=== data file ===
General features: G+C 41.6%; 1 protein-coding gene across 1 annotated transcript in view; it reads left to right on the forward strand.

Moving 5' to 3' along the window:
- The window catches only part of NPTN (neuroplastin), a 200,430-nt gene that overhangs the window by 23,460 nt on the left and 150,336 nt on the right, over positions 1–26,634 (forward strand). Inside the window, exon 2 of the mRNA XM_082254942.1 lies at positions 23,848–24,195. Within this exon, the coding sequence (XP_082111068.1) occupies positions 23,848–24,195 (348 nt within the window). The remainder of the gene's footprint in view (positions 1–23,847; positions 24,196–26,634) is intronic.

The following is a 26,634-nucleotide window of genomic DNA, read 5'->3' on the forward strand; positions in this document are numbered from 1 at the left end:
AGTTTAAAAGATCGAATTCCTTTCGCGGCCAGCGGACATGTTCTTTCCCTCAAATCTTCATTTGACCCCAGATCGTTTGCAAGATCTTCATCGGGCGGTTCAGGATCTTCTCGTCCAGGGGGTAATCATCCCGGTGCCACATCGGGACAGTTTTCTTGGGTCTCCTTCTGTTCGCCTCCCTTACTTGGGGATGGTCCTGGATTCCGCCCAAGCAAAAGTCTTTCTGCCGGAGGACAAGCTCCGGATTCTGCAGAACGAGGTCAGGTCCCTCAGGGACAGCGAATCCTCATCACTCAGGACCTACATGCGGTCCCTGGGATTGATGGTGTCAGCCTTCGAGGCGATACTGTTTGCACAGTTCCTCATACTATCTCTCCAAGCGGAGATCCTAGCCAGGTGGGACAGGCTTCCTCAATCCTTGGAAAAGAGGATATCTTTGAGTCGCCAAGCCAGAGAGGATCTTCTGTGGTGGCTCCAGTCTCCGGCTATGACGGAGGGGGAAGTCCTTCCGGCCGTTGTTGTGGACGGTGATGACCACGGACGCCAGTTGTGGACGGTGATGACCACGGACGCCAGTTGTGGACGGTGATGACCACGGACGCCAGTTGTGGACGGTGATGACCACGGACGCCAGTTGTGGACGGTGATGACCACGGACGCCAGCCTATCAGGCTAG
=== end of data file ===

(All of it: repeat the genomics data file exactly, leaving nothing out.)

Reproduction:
General features: G+C 41.6%; 1 protein-coding gene across 1 annotated transcript in view; it reads left to right on the forward strand.

Moving 5' to 3' along the window:
- The window catches only part of NPTN (neuroplastin), a 200,430-nt gene that overhangs the window by 23,460 nt on the left and 150,336 nt on the right, over positions 1–26,634 (forward strand). Inside the window, exon 2 of the mRNA XM_082254942.1 lies at positions 23,848–24,195. Within this exon, the coding sequence (XP_082111068.1) occupies positions 23,848–24,195 (348 nt within the window). The remainder of the gene's footprint in view (positions 1–23,847; positions 24,196–26,634) is intronic.

The following is a 26,634-nucleotide window of genomic DNA, read 5'->3' on the forward strand; positions in this document are numbered from 1 at the left end:
AGTTTAAAAGATCGAATTCCTTTCGCGGCCAGCGGACATGTTCTTTCCCTCAAATCTTCATTTGACCCCAGATCGTTTGCAAGATCTTCATCGGGCGGTTCAGGATCTTCTCGTCCAGGGGGTAATCATCCCGGTGCCACATCGGGACAGTTTTCTTGGGTCTCCTTCTGTTCGCCTCCCTTACTTGGGGATGGTCCTGGATTCCGCCCAAGCAAAAGTCTTTCTGCCGGAGGACAAGCTCCGGATTCTGCAGAACGAGGTCAGGTCCCTCAGGGACAGCGAATCCTCATCACTCAGGACCTACATGCGGTCCCTGGGATTGATGGTGTCAGCCTTCGAGGCGATACTGTTTGCACAGTTCCTCATACTATCTCTCCAAGCGGAGATCCTAGCCAGGTGGGACAGGCTTCCTCAATCCTTGGAAAAGAGGATATCTTTGAGTCGCCAAGCCAGAGAGGATCTTCTGTGGTGGCTCCAGTCTCCGGCTATGACGGAGGGGGAAGTCCTTCCGGCCGTTGTTGTGGACGGTGATGACCACGGACGCCAGTTGTGGACGGTGATGACCACGGACGCCAGTTGTGGACGGTGATGACCACGGACGCCAGTTGTGGACGGTGATGACCACGGACGCCAGTTGTGGACGGTGATGACCACGGACGCCAGCCTATCAGGCTAG